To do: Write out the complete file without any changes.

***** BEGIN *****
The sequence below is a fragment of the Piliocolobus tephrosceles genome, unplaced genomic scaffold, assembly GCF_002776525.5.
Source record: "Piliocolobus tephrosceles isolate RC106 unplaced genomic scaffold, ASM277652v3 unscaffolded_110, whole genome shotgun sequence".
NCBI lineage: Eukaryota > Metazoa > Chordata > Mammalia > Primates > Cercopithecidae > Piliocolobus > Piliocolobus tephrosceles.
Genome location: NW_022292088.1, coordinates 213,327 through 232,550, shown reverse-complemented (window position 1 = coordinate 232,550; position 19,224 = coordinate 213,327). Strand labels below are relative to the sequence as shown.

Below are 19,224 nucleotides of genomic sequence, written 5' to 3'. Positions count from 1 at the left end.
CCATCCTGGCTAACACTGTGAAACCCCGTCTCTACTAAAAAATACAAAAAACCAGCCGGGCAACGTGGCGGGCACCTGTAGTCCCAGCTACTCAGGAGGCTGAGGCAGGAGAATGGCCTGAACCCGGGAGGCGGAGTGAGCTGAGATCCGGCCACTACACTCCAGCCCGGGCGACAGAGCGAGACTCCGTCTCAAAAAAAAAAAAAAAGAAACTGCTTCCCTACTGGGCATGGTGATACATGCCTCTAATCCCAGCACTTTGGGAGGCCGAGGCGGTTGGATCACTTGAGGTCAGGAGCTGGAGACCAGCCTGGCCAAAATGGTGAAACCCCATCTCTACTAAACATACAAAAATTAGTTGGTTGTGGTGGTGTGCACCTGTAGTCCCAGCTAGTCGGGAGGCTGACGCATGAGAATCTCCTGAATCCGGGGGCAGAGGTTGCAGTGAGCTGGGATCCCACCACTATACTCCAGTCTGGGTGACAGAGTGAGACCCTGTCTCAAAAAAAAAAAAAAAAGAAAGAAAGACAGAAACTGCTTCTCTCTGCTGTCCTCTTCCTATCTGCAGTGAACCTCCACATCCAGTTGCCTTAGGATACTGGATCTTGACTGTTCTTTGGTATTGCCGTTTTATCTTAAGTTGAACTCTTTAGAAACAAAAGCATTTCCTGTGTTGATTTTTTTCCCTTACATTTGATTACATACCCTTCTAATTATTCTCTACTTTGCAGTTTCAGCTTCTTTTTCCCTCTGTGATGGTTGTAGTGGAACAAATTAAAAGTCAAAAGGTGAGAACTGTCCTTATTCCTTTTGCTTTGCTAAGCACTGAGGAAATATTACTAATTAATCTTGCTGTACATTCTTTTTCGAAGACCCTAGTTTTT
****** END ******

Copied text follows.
The sequence below is a fragment of the Piliocolobus tephrosceles genome, unplaced genomic scaffold, assembly GCF_002776525.5.
Source record: "Piliocolobus tephrosceles isolate RC106 unplaced genomic scaffold, ASM277652v3 unscaffolded_110, whole genome shotgun sequence".
NCBI lineage: Eukaryota > Metazoa > Chordata > Mammalia > Primates > Cercopithecidae > Piliocolobus > Piliocolobus tephrosceles.
Genome location: NW_022292088.1, coordinates 213,327 through 232,550, shown reverse-complemented (window position 1 = coordinate 232,550; position 19,224 = coordinate 213,327). Strand labels below are relative to the sequence as shown.

Below are 19,224 nucleotides of genomic sequence, written 5' to 3'. Positions count from 1 at the left end.
CCATCCTGGCTAACACTGTGAAACCCCGTCTCTACTAAAAAATACAAAAAACCAGCCGGGCAACGTGGCGGGCACCTGTAGTCCCAGCTACTCAGGAGGCTGAGGCAGGAGAATGGCCTGAACCCGGGAGGCGGAGTGAGCTGAGATCCGGCCACTACACTCCAGCCCGGGCGACAGAGCGAGACTCCGTCTCAAAAAAAAAAAAAAAGAAACTGCTTCCCTACTGGGCATGGTGATACATGCCTCTAATCCCAGCACTTTGGGAGGCCGAGGCGGTTGGATCACTTGAGGTCAGGAGCTGGAGACCAGCCTGGCCAAAATGGTGAAACCCCATCTCTACTAAACATACAAAAATTAGTTGGTTGTGGTGGTGTGCACCTGTAGTCCCAGCTAGTCGGGAGGCTGACGCATGAGAATCTCCTGAATCCGGGGGCAGAGGTTGCAGTGAGCTGGGATCCCACCACTATACTCCAGTCTGGGTGACAGAGTGAGACCCTGTCTCAAAAAAAAAAAAAAAAGAAAGAAAGACAGAAACTGCTTCTCTCTGCTGTCCTCTTCCTATCTGCAGTGAACCTCCACATCCAGTTGCCTTAGGATACTGGATCTTGACTGTTCTTTGGTATTGCCGTTTTATCTTAAGTTGAACTCTTTAGAAACAAAAGCATTTCCTGTGTTGATTTTTTTCCCTTACATTTGATTACATACCCTTCTAATTATTCTCTACTTTGCAGTTTCAGCTTCTTTTTCCCTCTGTGATGGTTGTAGTGGAACAAATTAAAAGTCAAAAGGTGAGAACTGTCCTTATTCCTTTTGCTTTGCTAAGCACTGAGGAAATATTACTAATTAATCTTGCTGTACATTCTTTTTCGAAGACCCTAGTTTTT